GTIS Partners has entered the opportunity zone space and lined up distribution partners, PERE has learned.
The New York-based firm plans to invest a minimum of $250 million a year into its new strategy, which seeks to take advantage of the opportunity zone program established as part of the Tax Cuts and Jobs Act of 2017, according to a source familiar with the matter.
The federal program encourages real estate businesses to build, or substantially invest in, properties located in underserved communities designated as opportunity zones in the US. As a financial incentive, the program offers tax benefits to investors that re-invest their capital gains into real estate or businesses in the zones. With the new guidance issued by the Treasury Department and Internal Revenue Service clarifying key details of the legislation in late October, the firm has decided to move forward with the strategy.
Though nothing has been signed yet, GTIS has been in communication with distribution partners and has lined up tentative agreements, according to the source. These distribution partners include wirehouses, wealth managers and large banks that act on behalf of high-net-worth individuals and accredited investors. These investor types, along with family offices, are best positioned to benefit from the capital gains tax benefits offered by the opportunity zone investment program.
“I believe this is the most significant tax regulatory change in real estate since the 1986 tax reform,” GTIS president Tom Shapiro said. “It’s going to demonstratively change the way real estate investors structure deals and we expect a lot of capital inflows into this area as the regulatory structure matures.”
Like many of its peers, GTIS found that some previous real estate investments were in areas now designated as opportunity zones by the US federal government. Because the legislation does not specify property type, and opportunity zones cover many areas of the country, the firm can pursue a wide range of investments including residential rental properties and necessity retail projects in both urban and suburban locations, GTIS managing director Peter Ciganik said. Necessity retail refers to retailers, such as grocery stores, that provide staple goods or services that cannot be obtained online.
Some of GTIS’s existing for-sale housing projects in Phoenix, Arizona now fall into the opportunity zones, according to Shapiro. However, because the legislation is written to reward long-term capital appreciation, he said the firm would be encouraged to develop build-to-rent single-family housing in the area instead. There are no tax benefits for ordinary income generated by for-sale housing, GTIS co-founder and senior managing director Josh Pristaw explained.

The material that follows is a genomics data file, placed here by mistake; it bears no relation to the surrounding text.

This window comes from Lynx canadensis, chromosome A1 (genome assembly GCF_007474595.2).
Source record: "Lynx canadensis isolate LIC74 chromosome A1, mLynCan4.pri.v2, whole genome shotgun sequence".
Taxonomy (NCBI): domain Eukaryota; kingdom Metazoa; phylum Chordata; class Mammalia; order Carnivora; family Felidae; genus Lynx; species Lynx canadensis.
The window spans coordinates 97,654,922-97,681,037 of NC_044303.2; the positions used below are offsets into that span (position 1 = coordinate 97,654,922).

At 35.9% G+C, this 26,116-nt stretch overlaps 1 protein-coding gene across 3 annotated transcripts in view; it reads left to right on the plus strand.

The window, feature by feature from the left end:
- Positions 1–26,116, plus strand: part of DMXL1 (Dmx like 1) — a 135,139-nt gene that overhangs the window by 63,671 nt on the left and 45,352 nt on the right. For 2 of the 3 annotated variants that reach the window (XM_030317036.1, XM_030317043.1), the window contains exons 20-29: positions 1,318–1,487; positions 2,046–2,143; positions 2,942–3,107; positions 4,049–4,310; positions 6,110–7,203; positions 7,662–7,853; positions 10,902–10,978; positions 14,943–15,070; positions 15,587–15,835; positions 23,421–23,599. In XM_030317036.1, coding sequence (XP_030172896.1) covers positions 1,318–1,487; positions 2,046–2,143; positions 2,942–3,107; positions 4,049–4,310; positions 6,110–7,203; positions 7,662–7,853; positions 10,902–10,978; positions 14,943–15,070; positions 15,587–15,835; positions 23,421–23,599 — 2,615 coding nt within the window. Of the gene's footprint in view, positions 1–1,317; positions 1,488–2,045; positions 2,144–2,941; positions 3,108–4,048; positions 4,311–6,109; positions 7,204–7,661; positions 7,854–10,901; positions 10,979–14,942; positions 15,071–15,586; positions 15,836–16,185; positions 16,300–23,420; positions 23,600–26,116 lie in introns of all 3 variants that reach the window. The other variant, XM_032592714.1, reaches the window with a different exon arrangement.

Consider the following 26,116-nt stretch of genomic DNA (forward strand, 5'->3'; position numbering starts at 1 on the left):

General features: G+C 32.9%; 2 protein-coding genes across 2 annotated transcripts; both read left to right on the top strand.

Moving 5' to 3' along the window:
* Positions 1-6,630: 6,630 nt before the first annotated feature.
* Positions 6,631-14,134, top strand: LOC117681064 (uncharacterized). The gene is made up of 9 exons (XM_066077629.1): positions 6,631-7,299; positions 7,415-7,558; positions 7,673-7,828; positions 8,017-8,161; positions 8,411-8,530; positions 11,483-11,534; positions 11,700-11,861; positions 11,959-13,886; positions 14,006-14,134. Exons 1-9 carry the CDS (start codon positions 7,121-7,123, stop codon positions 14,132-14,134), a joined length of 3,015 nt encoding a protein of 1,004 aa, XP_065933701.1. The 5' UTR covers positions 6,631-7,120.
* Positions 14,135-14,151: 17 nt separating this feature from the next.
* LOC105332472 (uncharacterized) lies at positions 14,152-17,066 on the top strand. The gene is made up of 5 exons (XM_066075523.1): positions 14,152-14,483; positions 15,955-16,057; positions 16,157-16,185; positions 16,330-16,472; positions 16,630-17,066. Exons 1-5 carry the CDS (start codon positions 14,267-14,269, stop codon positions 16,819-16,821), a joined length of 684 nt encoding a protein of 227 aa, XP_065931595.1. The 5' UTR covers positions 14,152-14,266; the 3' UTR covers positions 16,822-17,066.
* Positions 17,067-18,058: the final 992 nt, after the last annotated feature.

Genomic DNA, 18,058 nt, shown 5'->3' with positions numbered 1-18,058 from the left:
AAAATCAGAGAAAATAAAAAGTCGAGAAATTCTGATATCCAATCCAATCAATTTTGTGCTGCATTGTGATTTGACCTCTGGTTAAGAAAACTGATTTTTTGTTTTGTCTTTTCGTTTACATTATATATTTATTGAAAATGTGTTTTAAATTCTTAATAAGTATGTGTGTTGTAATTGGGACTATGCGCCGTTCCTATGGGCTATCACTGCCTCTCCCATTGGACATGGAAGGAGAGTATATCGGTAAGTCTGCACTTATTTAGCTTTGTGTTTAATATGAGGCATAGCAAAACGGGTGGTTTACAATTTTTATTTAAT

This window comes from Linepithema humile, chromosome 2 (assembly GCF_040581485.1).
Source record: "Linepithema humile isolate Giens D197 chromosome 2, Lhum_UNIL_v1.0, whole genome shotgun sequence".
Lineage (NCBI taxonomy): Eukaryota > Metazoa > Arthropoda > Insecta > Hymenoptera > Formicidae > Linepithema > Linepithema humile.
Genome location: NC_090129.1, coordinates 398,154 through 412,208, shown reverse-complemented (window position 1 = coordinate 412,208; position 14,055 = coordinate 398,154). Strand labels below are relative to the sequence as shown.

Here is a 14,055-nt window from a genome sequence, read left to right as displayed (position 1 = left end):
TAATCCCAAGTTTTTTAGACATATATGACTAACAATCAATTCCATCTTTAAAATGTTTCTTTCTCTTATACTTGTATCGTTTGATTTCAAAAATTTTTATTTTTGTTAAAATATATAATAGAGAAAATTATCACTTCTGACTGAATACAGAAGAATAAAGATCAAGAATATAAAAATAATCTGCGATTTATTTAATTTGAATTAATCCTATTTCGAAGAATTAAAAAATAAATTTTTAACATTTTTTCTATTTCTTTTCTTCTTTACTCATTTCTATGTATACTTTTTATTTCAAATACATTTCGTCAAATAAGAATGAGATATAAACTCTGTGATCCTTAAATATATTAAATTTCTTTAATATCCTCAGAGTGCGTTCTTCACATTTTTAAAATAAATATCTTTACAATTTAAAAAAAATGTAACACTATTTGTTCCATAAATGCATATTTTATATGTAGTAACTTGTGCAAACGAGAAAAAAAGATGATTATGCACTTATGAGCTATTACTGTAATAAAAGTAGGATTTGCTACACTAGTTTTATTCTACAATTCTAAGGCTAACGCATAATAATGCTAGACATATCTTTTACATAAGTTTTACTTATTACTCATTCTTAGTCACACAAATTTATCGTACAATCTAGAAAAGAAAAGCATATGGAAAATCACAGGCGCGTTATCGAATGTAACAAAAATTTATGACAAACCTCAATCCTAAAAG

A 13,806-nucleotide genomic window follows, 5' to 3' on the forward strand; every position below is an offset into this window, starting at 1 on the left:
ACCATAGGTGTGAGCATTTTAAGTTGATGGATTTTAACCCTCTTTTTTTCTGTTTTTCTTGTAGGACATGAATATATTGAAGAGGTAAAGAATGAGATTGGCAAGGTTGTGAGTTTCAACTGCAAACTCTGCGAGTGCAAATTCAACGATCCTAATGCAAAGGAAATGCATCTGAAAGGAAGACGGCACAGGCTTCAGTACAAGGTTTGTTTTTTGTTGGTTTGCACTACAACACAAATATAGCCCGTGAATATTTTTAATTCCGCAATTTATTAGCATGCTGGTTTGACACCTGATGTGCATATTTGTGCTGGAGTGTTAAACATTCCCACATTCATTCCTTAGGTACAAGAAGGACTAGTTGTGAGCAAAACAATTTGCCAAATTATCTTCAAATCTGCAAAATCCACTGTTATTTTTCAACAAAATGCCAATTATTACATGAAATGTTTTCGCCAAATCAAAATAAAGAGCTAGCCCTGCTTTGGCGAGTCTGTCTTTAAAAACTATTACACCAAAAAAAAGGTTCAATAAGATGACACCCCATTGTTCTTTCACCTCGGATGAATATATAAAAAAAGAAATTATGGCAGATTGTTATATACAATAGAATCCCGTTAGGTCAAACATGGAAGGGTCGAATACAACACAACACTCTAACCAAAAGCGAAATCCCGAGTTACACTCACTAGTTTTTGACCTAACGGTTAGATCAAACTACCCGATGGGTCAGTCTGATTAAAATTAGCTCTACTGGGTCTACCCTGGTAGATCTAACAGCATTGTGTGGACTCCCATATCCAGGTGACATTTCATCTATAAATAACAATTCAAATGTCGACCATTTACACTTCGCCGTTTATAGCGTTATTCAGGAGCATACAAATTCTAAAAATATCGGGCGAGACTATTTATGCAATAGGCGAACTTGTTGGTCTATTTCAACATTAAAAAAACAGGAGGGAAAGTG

The program will push firms like GTIS to hold investments for up to around 12 years, which includes the 10-year hold period to qualify for full tax benefits and two years of flexibility for the exit, versus the traditional 7-to-10-year hold for opportunistic investments, according to Ciganik. While firms generally look to reach a 20 percent internal rate of return for opportunistic development projects, one can expect a lower IRR but higher equity multiple for opportunity zone investments due to the longer hold period, Shapiro noted.
While tax benefits and investment performance have been key focuses for investors and firms alike, the legislation was originally passed with bipartisan support to help underserved communities. Despite the original intention, Ciganik said that to date, GTIS has not seen many firms talk about measuring the community impact of the program. He believes keeping close track of economic, social and environmental-indicators such as job creation and affordable housing production can help analyze whether communities are showing broad-based economic improvement.
Investors should choose opportunity zone fund managers carefully, as correctly timing capital calls and keeping close investment records will be necessary to reap the tax benefits of the program, Shapiro said.
He believes managers that have development expertise are better suited to take on the challenge than pure fund management platforms or developers, because they tend to have experience with more stringent reporting standards. The barriers to participating in the program are low because firms can self-certify their qualified opportunity zone funds by filing a form with their annual federal income tax return for the year. A firm does not have to go through an application process and wait for approval before launching an opportunity zone fund. However, opportunity zone vehicles can be complex, especially if they are commingled and diversified, and investment managers will want to keep detailed reports in case of an audit, according to Shapiro.
Since their introduction, many real estate investment firms, developers and hedge funds have expressed interest in opportunity zone investments or have actively begun to raise opportunity zone funds, giving investors a large pool of options. Salt Lake City-based Bridge Investment Group launched its own opportunity zone initiative in October, PERE previously reported. Virtua Partners, a private equity real estate firm based in Phoenix, Arizona, launched its Vitua Opportunity Zone Fund I in June. Even one-time White House aid and hedge fund founder Anthony Scaramucci said he will be pursuing opportunity zone investments through his global alternative investment firm SkyBridge Capital.